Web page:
director of the federal reserve
Several republicans, however,
voted for the bill. These Included
Senators Jones, Norris and Weeks.
Thosa who voted against the mea
sure were Senators Borah, Bradley,
Brady, Brandegee, Bristow, Catron
Clapp, Dillingham, Gallinger, Goff,
Cronna, Kenyon, LaFollette, Mc
Cumber, Nelson, Page, Perkins, Root
Skerman, Smoot, Sutherland, Town'
fiend, Warren and Works.
During the progress of the debate
In the senate, Senator Owen intim
ated that a bill to guarantee bank
deposits would be Introduced later.
A similar promise was roads in the
house last night by Majority Leader
It was announced at the White
House that President Wilson had
prepared a memorandum to follow
nis signature which would explain
Just how the democrats expected the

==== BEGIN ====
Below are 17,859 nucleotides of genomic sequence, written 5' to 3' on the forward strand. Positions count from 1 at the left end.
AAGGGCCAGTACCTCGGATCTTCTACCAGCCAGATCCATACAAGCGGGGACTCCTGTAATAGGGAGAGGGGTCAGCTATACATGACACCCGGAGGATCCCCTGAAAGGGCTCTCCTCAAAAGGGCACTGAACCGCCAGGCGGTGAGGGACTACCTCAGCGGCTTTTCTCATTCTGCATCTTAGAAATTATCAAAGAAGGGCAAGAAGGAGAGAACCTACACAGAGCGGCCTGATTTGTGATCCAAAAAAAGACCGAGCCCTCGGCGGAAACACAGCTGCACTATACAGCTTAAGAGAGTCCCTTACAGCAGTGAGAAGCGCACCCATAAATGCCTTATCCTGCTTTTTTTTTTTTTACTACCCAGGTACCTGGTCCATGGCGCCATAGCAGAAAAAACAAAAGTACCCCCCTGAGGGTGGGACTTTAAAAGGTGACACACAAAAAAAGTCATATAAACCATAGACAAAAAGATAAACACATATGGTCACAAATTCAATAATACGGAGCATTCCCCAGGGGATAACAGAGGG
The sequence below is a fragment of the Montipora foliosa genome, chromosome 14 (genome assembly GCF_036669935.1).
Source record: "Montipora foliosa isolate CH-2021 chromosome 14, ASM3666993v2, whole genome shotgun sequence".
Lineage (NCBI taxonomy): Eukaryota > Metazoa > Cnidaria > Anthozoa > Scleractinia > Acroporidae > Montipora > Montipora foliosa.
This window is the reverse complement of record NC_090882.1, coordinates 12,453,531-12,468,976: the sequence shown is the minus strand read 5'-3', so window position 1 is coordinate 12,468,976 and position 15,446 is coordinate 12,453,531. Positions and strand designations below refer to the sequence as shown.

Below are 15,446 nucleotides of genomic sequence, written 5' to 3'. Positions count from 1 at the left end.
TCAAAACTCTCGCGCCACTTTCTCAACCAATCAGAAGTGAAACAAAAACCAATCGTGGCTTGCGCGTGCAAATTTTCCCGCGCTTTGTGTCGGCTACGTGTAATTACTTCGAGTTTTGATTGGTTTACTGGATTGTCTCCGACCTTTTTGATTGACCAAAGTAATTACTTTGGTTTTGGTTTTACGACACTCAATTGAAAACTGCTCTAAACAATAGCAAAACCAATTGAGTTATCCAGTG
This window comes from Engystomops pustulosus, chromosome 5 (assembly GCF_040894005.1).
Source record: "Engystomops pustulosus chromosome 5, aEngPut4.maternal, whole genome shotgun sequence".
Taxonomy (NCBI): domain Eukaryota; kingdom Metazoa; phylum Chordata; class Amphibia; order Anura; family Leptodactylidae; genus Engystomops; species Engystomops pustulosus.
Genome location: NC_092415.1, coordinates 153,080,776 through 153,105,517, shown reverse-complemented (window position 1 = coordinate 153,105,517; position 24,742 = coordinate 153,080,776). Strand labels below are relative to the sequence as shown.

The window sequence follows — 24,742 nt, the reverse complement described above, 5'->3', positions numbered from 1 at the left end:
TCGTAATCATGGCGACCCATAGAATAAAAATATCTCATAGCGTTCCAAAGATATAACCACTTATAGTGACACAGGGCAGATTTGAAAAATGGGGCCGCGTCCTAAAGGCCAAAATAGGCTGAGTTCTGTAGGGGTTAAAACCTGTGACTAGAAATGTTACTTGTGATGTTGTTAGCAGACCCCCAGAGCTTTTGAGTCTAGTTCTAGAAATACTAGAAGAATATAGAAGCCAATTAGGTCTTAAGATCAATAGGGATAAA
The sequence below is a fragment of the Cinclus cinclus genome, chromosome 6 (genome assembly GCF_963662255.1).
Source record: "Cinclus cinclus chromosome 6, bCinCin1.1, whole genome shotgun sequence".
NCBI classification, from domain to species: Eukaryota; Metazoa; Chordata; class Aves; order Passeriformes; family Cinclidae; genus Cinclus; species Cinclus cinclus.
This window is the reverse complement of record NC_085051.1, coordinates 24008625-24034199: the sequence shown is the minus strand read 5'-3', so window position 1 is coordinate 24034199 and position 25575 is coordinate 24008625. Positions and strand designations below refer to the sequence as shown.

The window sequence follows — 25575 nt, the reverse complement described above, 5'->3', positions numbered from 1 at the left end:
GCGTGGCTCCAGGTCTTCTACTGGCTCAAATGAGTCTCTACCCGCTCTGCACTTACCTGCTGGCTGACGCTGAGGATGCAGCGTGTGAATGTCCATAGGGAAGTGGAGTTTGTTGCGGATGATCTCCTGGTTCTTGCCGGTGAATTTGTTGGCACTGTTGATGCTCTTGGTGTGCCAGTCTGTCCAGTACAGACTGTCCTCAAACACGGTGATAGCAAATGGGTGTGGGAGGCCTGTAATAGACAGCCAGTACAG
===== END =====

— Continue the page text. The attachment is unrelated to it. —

bill would benefit the country.
Secretary of the Treasury McAdoo
declared this afternoon that his de
partment Is flooded with telegrams
from banks wishing to become mem
bers of the reserve system. He an
nounced that Charter No. 1 will ?o
to the Batavlan Bank of
LaCrosse, Wis.
Washington. Dee. 23. By a vote
of 43 to 35 the senate this afternoon
adopted the joint conference cur
rency Mil. ,
The bill was expected to reach the
Special Representative of State to
Europe Will Speak of Rural
Credit Systems
The Pomona grange will meet in
Grants Pass on Saturday, January 3,
at which time will occur the annual
election of officers.
In addition to the business meet
ings, two lectures of more than usual
importance will be delivered by Prof.
MacPherson, the political economist
of the state agricultural college at
Corvallis. Prof. MacPherson was the
representative of the state of Oregon
sent to Europe last year to study the
systems of rural credits and condi
tions there, and his two lectures here
will deal with the results of his in
vestigations there. These lectures
will be open to the general public.
Despite the falling rain and the
darkness of the day, there was a
large attendance at the tournament
of the shotgun and rifle clubs on the
21st, and fairly good scores were
made. About 25 participated in the